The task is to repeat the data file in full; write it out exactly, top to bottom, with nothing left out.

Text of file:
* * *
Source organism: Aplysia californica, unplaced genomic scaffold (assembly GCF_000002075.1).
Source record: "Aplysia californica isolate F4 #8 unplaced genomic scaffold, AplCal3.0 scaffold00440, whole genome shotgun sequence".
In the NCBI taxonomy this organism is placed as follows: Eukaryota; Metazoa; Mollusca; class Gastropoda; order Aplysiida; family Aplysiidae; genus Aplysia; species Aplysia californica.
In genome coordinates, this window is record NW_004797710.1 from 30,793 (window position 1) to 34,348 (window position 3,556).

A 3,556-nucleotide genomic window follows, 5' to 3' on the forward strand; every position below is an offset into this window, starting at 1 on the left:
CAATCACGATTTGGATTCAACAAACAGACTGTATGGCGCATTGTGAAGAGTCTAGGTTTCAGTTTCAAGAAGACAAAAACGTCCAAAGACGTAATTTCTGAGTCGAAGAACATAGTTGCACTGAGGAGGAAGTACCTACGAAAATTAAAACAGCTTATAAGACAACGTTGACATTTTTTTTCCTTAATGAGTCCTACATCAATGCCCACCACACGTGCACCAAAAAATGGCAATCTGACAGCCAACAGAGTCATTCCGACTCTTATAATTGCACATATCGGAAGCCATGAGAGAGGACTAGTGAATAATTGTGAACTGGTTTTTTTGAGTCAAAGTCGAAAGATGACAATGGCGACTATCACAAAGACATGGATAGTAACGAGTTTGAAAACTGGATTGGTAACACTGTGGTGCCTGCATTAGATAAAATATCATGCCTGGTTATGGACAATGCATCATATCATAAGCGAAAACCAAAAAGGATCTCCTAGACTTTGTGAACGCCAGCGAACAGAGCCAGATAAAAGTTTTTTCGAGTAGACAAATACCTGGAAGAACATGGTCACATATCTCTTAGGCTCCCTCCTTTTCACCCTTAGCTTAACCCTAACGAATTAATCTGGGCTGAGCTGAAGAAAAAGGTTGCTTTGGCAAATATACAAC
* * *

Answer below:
Source organism: Aplysia californica, unplaced genomic scaffold (assembly GCF_000002075.1).
Source record: "Aplysia californica isolate F4 #8 unplaced genomic scaffold, AplCal3.0 scaffold00440, whole genome shotgun sequence".
In the NCBI taxonomy this organism is placed as follows: Eukaryota; Metazoa; Mollusca; class Gastropoda; order Aplysiida; family Aplysiidae; genus Aplysia; species Aplysia californica.
In genome coordinates, this window is record NW_004797710.1 from 30,793 (window position 1) to 34,348 (window position 3,556).

A 3,556-nucleotide genomic window follows, 5' to 3' on the forward strand; every position below is an offset into this window, starting at 1 on the left:
CAATCACGATTTGGATTCAACAAACAGACTGTATGGCGCATTGTGAAGAGTCTAGGTTTCAGTTTCAAGAAGACAAAAACGTCCAAAGACGTAATTTCTGAGTCGAAGAACATAGTTGCACTGAGGAGGAAGTACCTACGAAAATTAAAACAGCTTATAAGACAACGTTGACATTTTTTTTCCTTAATGAGTCCTACATCAATGCCCACCACACGTGCACCAAAAAATGGCAATCTGACAGCCAACAGAGTCATTCCGACTCTTATAATTGCACATATCGGAAGCCATGAGAGAGGACTAGTGAATAATTGTGAACTGGTTTTTTTGAGTCAAAGTCGAAAGATGACAATGGCGACTATCACAAAGACATGGATAGTAACGAGTTTGAAAACTGGATTGGTAACACTGTGGTGCCTGCATTAGATAAAATATCATGCCTGGTTATGGACAATGCATCATATCATAAGCGAAAACCAAAAAGGATCTCCTAGACTTTGTGAACGCCAGCGAACAGAGCCAGATAAAAGTTTTTTCGAGTAGACAAATACCTGGAAGAACATGGTCACATATCTCTTAGGCTCCCTCCTTTTCACCCTTAGCTTAACCCTAACGAATTAATCTGGGCTGAGCTGAAGAAAAAGGTTGCTTTGGCAAATATACAAC